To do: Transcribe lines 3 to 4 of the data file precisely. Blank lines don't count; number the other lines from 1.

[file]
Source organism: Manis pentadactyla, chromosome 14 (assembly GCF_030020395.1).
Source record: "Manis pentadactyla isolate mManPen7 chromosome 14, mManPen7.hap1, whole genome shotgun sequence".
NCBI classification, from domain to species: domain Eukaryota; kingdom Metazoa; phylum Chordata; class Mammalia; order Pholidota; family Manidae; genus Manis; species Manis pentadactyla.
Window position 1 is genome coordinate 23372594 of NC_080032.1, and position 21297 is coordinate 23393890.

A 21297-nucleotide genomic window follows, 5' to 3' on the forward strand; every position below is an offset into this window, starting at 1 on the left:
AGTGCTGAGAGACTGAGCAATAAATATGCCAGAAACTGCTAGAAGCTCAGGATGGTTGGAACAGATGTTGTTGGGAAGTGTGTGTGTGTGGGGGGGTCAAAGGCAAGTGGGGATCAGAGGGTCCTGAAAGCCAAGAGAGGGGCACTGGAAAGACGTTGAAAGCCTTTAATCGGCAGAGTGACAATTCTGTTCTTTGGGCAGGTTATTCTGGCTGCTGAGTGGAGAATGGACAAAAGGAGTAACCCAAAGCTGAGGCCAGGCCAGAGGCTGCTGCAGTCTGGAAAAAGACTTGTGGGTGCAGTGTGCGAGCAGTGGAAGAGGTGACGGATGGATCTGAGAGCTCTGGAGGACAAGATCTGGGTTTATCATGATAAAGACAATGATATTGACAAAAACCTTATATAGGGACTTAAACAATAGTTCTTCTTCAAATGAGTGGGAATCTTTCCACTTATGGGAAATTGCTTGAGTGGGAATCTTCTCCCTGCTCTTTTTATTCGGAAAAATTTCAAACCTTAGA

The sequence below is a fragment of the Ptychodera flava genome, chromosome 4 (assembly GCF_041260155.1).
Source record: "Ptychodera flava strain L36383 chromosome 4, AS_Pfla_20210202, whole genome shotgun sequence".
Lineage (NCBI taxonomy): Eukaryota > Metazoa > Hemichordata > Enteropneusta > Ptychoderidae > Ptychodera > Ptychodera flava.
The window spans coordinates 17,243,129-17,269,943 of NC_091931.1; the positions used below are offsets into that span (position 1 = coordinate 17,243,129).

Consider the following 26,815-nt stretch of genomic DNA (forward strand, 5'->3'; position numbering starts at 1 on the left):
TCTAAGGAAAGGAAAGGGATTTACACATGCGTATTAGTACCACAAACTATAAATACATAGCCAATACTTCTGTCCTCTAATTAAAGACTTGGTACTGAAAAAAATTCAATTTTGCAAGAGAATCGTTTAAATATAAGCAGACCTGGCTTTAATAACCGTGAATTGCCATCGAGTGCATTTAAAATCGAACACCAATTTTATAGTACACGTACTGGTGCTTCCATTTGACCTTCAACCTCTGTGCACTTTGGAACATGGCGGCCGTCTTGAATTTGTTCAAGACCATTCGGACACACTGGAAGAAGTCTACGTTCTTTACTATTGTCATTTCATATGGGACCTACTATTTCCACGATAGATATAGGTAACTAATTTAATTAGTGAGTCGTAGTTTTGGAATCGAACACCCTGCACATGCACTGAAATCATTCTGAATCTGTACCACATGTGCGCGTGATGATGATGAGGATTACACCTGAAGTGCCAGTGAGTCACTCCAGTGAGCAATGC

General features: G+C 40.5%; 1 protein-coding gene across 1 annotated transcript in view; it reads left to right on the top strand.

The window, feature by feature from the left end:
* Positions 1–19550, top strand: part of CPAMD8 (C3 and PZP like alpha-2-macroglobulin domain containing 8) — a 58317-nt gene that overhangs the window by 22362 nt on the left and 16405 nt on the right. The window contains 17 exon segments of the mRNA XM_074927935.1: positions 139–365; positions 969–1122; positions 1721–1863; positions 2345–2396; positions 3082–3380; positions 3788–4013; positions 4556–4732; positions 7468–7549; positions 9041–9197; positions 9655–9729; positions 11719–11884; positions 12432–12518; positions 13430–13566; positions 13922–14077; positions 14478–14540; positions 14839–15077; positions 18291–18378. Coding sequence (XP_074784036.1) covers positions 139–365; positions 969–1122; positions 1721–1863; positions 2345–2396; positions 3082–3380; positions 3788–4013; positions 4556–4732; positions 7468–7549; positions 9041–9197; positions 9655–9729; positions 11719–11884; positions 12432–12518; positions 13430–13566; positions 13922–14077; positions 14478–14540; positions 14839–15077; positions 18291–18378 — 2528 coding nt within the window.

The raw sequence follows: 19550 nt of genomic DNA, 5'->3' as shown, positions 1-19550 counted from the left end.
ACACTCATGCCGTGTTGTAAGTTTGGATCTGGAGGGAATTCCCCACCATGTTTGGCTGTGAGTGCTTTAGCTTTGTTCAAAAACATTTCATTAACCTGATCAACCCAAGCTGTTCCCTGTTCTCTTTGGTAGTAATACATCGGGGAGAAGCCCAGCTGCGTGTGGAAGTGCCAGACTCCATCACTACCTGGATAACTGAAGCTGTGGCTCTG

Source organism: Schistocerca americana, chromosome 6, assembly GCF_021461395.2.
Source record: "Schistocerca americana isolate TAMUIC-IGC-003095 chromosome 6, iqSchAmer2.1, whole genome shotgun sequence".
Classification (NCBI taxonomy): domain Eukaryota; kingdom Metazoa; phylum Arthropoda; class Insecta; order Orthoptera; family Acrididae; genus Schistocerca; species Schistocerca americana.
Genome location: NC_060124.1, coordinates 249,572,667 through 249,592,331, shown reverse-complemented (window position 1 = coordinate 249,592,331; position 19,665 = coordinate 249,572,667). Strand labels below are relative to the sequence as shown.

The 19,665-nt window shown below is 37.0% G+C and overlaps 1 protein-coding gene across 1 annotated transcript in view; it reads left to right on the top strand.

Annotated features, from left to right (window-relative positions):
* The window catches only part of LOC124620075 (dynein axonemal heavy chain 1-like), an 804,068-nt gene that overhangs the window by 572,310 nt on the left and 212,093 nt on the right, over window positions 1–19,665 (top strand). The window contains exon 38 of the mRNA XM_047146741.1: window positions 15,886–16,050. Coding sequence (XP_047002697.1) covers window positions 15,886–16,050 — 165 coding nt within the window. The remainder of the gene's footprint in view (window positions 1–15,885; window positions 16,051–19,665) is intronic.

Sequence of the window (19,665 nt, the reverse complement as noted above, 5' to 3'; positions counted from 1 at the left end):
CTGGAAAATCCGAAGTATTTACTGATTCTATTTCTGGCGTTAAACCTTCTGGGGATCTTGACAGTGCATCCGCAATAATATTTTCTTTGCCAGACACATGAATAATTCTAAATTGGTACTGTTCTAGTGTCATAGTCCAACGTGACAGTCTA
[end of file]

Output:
NCBI classification, from domain to species: domain Eukaryota; kingdom Metazoa; phylum Chordata; class Mammalia; order Pholidota; family Manidae; genus Manis; species Manis pentadactyla.
Window position 1 is genome coordinate 23372594 of NC_080032.1, and position 21297 is coordinate 23393890.